Hybrid velomobile - a formula for success?

What happens when one combines a fast and sporty velomobile like a Waw with the advanced electrical assist/generator like a BionX? Do they reinforce eachothers advantages or their disadvantages? Find out my and others experiences here. If you do not know what a velomobile or an electric assist is, check out the links first. (An electrical assist that helps up to only 25km/h and with power limited to 250W, remains a bicycle by EU law)

Friday, May 13, 2005

Installment in the Waw + Test II


Installing the BionX in the Waw took a lot longer than 30 minutes. More like the better part of a whole day. Partly because Peter and I took some time to fix some other things. First issue to work out was if the BionX would fit with the standard-length electric wiring. Preferably I would have had the battery somewhere between the front wheels to have a lower centre of gravity and so improved stability, but that was not possible with the standard-length wires. The battery ended up under the seat, where it sits quite nicely between the rear wheel well and the seat. Because the battery holder usually sits on the bottle cage holder on a regular bicycle, the same mounting conditions were simulated using threaded rivets on the floor sandwich. Peter had to run of to the shop to get suitable longer bolts. Knowing the balance of the Waw when on two wheels, I noticed that the sideways stability was similar as before.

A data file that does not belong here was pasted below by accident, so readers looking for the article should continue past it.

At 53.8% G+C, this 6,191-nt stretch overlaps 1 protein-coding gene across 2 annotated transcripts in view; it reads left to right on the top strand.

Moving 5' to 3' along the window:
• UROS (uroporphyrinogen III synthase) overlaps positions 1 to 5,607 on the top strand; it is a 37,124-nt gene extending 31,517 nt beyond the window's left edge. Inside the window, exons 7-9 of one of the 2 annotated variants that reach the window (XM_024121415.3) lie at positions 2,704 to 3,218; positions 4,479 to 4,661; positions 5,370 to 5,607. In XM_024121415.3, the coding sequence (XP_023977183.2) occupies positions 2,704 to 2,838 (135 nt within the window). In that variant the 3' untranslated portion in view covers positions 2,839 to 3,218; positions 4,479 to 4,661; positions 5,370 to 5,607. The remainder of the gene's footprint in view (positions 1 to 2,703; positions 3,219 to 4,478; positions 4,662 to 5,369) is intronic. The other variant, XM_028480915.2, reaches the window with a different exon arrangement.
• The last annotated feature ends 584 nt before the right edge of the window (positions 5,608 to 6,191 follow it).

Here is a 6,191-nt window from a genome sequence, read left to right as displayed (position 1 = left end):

The console got a nice place on the top of the left wheel well, where it is very visible for the rider, yet out of direct sight for bystanders. Wire length was a perfect fit. Drilling the hole in the rear wall of the body to draw the power cable to the engine was the only scarring the Waw-body had to endure.

What had to be changed also was the gearing. The Waw001 originally had a 52/11-34 9-speed gearing. Now it is a 52/14-28 7-speed. That was a bit of a bummer to loose that much gearing range and to have to change the shifter from a high quality Rocket to a cheapo something gripshift. However, apparently a 7-speed 11-34 screw-on cassette exists too, so it is on order.

Test ride

The very first thing I noticed was that I could hear the hub engine, contrary to an instalment on the first test bicycle. And the sound seems to come from the front… so the light vibration makes the nosecone a loudspeaker – it actually sounds as the noise of a knobbly mountainbike tire at speed on a smooth asphalt road. There is also the slightest hint of a whining sound that is so typical for electrical motors – but that is very very weak. A little more riding showed that this vibration noise is only apparent on full 200% assist level. That is a relief. Pfew. It is nice to not notice the hub engine. Other than that, it works more or less like on the first bicycle test. I look forward to more extensive testing, very curious if it will get me into and back from Stockholm (a 50 km trip on rather hilly terrain) and how it influences my riding style.

For Peter however today is the first try-out and he is exited to see if it works for him. He takes the first steep ascent we know and… yep… he can manage it! And that with an awful gearing of 52/28 on a 26inch wheel. He has serious problems to manage the same on his 25kg lighter touring racer bicycle. Yep, the Waw is up to at least 40kg. What happens to be the weight of my old painted Alleweder and some other velomobiles without an assist engine….


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